Greece plans to close the overcrowded camp for asylum-seekers and migrants on the Aegean island of Samos by the end of the year, a government minister said Tuesday.
"The situation on Samos is very difficult. It will be closed," migration minister Notis Mitarakis told the state broadcaster ERT after visiting the camp, located on a hill above the town of Vathy.
A new facility is being constructed about 7 kilometers (4 miles) away, still on the island.
Greece’s announcement came a day after two fires destroyed dozens of tents, huts and container homes over the previous two days. The authorities suspect the camp was set on fire intentionally and police have detained 22 migrants. The suspects face criminal charges for arson. Local observers speculate that the fires were intended to force the Greek government into relocating the migrant population to the mainland.
It is also possible that the torching of the already miserable accommodation was a part of a conflict between Afghan and African migrants, reports said, quoting aid workers on the island.
Camp Vathy is hopelessly overcrowded, with some 6,800 people living in and around it, a population around 10 times higher than it was built to house.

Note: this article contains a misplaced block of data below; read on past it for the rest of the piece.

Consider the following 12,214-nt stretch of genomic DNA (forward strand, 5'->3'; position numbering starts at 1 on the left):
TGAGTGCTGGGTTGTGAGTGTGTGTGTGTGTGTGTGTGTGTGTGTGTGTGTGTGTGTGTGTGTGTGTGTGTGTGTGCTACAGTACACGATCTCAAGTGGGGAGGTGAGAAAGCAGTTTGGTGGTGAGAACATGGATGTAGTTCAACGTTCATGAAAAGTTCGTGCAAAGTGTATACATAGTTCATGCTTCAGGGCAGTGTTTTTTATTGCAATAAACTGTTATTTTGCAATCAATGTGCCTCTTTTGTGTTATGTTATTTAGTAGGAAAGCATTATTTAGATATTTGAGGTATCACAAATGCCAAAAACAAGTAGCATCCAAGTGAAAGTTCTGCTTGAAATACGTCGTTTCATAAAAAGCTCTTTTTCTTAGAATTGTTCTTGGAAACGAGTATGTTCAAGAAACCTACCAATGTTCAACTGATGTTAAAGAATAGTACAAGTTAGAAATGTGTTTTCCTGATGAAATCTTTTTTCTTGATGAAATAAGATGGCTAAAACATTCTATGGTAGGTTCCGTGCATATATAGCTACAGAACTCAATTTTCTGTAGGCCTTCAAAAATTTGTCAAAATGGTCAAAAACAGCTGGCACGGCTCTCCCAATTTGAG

The situation is similar on other Aegean islands with big reception camps, such as Lesbos, Kos, Leros and Chios. Migrants being kept in the overcrowded island camps are increasingly desperate over their condition amid the sluggish processing of asylum applications and are eager to move out. Violence, either among migrants or directed at authorities, has flared up.
Migrant camps in Greece have been under quarantine in recent weeks, with authorities trying to keep residents apart from locals. Inhumane conditions in Greece’s refugee camps have been another point of heavy criticism. Tens of thousands of asylum-seekers live in dire conditions in Greek camps. The conditions have worsened recently due to outbreaks of coronavirus.
More than 42,000 people currently live in the overcrowded camps on the Greek islands, including about 5,500 unaccompanied minors. Around 10% of them are under 14 years old, according to police agency Europol.
The worst congestion occurs in camps on five Aegean islands near Turkey where more than 36,000 people are staying in an area fit to house fewer than 6,100.
The European Union said on March 13 that a group of member countries had agreed to take at least 1,600 children who reached Greece without their parents. Restrictions that EU member nations adopted to slow the spread of the coronavirus, however, complicated efforts to start putting the deal into effect.
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